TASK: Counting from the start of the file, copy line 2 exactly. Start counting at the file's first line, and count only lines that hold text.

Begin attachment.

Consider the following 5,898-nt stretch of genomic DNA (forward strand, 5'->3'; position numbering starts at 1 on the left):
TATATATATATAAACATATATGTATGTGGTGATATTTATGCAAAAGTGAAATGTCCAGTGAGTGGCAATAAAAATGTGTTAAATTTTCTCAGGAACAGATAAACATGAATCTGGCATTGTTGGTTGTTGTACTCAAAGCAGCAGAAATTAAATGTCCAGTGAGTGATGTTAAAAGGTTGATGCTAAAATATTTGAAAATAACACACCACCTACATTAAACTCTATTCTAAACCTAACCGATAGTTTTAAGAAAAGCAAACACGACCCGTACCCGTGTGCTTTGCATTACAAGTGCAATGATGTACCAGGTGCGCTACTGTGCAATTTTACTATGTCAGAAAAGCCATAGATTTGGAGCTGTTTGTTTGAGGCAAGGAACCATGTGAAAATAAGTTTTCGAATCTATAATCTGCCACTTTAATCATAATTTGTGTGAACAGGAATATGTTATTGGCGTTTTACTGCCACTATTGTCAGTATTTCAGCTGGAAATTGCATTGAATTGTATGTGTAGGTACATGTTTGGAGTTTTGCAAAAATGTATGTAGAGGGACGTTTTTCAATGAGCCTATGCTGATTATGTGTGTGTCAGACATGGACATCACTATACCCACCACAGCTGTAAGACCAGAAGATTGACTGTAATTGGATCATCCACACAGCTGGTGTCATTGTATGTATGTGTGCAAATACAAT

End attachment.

TATATATATATAAACATATATGTATGTGGTGATATTTATGCAAAAGTGAAATGTCCAGTGAGTGGCAATAAAAATGTGTTAAATTTTCTCAGGAACAGATAAACATGAATCTGGCATTGTTGGTTGTTGTACTCAAAGCAGCAGAAATTAAATGTCCAGTGAGTGATGTTAAAAGGTTGATGCTAAAATATTTGAAAATAACACACCACCTACATTAAACTCTATTCTAAACCTAACCGATAGTTTTAAGAAAAGCAAACACGACCCGTACCCGTGTGCTTTGCATTACAAGTGCAATGATGTACCAGGTGCGCTACTGTGCAATTTTACTATGTCAGAAAAGCCATAGATTTGGAGCTGTTTGTTTGAGGCAAGGAACCATGTGAAAATAAGTTTTCGAATCTATAATCTGCCACTTTAATCATAATTTGTGTGAACAGGAATATGTTATTGGCGTTTTACTGCCACTATTGTCAGTATTTCAGCTGGAAATTGCATTGAATTGTATGTGTAGGTACATGTTTGGAGTTTTGCAAAAATGTATGTAGAGGGACGTTTTTCAATGAGCCTATGCTGATTATGTGTGTGTCAGACATGGACATCACTATACCCACCACAGCTGTAAGACCAGAAGATTGACTGTAATTGGATCATCCACACAGCTGGTGTCATTGTATGTATGTGTGCAAATACAAT